Figure 3. Adult Jadera bug, Jadera haematoloma (Herrich-Schaeffer). Photograph by Paul M. Choate, University of Florida.
Nymphs: The nymphs of both species are predominately red, except for the thorax, antennae, beak, and legs, which are brown. Small dark setae are nearly uniformly spaced over the whole body as revealed by a hand lens or microscope. The nymphs have the family characteristic of two abdominal scent glands lying so close together in the middle of the dorsal abdomen, that segment five is constricted at midline.
Figure 4. Nymph of the Jadera bug, Jadera haematoloma (Herrich-Schaeffer). Photograph by Paul M. Choate, University of Florida.
Figure 5. Eggs of the scentless plant bug, Jadera haematoloma (Herrich-Schaeffer). Photograph by Lyle J. Buss, University of Florida.
Schaefer and Chopra (1982) reported that Jadera and the closely related genus Leptocoris of the subfamily Serinethinae have a clear preference for plants of the Sapindales, especially of the Sapindaceae. Jadera haematoloma feeds on a variety of plants but prefers balloonvine, Cardiospermum spp. (Sapindaceae) which grows in southern Florida. Additional hosts include Ficus spp. (Moraceae) and Althaea spp. (Malvaceae). In some areas the bugs are observed feeding so often on goldenrain tree seeds, Koelreuteria spp. (Sapindaceae), that they are referred to as goldenrain tree bugs.
Figure 6. Goldenrain tree, Koelreuteria spp., with seed pods. Photograph by Lyle J. Buss, University of Florida.
Figure 7. Adult Jadera bug, Jadera haematoloma (Herrich-Schaeffer), feeding on a goldenrain tree seed. Photograph by Lyle J. Buss, University of Florida.
Examine ground areas under trees shedding seeds, particularly goldenrain trees, where bugs come to feed on the seeds. Look for the dark, red-shouldered 1/2 inch long adults primarily on leaves, stems, and ground areas. Nymphs are mostly a conspicuous red color.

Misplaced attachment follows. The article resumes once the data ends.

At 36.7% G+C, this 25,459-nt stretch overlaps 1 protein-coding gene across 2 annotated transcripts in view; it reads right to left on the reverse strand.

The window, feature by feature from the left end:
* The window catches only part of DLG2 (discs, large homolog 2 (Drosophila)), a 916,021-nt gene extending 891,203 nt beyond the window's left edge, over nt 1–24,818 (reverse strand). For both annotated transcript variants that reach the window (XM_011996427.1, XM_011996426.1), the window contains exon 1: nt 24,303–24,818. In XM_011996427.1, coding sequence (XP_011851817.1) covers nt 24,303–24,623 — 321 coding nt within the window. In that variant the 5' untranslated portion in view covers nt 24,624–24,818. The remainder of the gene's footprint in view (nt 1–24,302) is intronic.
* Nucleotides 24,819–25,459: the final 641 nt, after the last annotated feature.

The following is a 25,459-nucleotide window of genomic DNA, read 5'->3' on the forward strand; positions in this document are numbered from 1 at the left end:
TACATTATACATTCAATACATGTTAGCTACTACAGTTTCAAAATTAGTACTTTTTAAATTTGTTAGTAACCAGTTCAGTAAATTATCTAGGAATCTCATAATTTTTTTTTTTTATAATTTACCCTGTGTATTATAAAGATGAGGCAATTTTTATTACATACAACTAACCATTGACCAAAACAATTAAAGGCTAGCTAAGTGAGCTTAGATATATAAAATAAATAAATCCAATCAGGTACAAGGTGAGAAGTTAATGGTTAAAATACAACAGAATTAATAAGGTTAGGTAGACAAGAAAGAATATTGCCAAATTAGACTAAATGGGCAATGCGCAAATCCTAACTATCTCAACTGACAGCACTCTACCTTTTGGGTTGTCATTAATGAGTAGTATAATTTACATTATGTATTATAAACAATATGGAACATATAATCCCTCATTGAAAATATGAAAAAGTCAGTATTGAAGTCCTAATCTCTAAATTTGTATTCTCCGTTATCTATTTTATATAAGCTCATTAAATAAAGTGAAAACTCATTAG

In most instances, Jadera spp. control is not necessary. Documentation is lacking as far as this being a plant pest of any consequence. A small concentration on a plant often can be destroyed by hand collecting. If the bugs are a nuisance in lawns or playgrounds, raking to remove the seeds that the bugs are feeding on should be helpful. If non-chemical methods are not practical, consult your local office of the Cooperative Extension Service for insecticide recommendations.
- Blatchley WS. 1926. Heteroptera or true bugs of eastern North America with especial reference to the faunas of Indiana and Florida. Nature Publishing Company, Indianapolis, IN. 1116 p.
- Chopra NP. 1967. The higher classification of the family Rhopalidae (Hemiptera). Transactions of the Entomological Society of London 119: 363-399.
- Gollner-Scheiding U. 1979. Die Gattung Jadera Stal, 1862 (Heteroptera, Rhopalidae). Deutsche Entomologische Zeitschrift 26: 47-75.
- Hoebeke ER, Wheeler AG Jr. 1982. Rhopalus (Brachycarenus) tigrinus, recently established in North America, with a key to the genera and species of Rhopalidae in eastern North America (Hemiptera: Heteroptera). Proceedings of the Entomological Society of Washington 85: 213-224.
- Hamman PJ. (January 1997). Boxelder bugs. (no longer available online)
- Schaefer CW, Chopra NP. 1982. Cladistic analysis of the Rhopalidae, with a list of food plants. Annals of the Entomological Society of America 75: 224-233.
- Wheeler AG Jr. 1990. Bed bugs and other bugs. Pp. 313-345 In Mallis A, ed., Handbook of pest control: The bBehavior, life history, and control of household pests, 7th edit. Franzak & Foster Co., Cleveland, OH.